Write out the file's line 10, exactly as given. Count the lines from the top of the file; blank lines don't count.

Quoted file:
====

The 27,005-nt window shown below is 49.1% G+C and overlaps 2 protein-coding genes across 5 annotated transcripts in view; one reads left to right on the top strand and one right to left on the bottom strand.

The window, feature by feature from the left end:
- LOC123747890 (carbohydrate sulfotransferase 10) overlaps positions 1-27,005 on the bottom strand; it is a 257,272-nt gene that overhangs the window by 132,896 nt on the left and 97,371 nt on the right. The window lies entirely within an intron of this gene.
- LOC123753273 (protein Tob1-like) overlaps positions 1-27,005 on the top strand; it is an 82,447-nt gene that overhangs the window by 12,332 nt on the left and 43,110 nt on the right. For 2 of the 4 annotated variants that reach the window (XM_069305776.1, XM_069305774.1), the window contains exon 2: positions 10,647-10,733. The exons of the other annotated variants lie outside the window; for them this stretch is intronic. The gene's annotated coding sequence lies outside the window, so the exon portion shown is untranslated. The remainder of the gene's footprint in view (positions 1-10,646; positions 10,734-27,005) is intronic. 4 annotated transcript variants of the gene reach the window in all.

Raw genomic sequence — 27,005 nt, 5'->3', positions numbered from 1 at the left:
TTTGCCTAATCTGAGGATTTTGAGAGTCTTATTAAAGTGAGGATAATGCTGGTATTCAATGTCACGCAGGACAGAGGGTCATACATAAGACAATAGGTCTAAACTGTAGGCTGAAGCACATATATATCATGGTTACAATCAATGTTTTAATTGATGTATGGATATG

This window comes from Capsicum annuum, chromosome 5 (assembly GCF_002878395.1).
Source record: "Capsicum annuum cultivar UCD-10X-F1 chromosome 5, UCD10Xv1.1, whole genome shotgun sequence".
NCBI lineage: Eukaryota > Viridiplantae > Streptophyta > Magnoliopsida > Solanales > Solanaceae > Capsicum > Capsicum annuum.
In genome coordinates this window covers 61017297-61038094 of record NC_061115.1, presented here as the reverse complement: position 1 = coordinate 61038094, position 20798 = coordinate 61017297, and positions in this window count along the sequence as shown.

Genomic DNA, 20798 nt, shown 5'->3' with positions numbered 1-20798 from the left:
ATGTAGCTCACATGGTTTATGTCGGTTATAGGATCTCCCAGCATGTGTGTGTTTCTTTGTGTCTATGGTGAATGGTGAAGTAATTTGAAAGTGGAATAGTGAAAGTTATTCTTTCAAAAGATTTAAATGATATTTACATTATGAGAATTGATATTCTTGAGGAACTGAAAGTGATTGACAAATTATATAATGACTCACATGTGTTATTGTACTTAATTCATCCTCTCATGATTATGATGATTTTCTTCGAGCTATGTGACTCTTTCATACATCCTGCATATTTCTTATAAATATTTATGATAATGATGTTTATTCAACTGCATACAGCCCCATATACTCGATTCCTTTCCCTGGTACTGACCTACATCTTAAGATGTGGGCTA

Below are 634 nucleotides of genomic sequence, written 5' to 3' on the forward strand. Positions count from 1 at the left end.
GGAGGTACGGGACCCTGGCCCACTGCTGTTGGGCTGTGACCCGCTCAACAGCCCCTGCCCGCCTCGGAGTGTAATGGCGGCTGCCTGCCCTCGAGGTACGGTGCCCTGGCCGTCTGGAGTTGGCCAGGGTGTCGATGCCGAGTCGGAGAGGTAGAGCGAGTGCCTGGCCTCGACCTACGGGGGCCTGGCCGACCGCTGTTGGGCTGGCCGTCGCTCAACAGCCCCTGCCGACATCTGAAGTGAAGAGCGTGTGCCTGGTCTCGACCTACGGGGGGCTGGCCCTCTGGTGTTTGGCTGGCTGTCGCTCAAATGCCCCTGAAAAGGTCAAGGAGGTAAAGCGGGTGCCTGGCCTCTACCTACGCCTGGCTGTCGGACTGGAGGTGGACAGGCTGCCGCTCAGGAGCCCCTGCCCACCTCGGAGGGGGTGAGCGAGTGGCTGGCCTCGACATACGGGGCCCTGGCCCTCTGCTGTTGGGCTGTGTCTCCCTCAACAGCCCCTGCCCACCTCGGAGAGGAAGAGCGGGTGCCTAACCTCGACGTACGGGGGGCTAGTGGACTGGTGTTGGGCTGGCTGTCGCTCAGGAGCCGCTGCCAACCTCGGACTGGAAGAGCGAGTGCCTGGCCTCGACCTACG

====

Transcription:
In genome coordinates this window covers 61017297-61038094 of record NC_061115.1, presented here as the reverse complement: position 1 = coordinate 61038094, position 20798 = coordinate 61017297, and positions in this window count along the sequence as shown.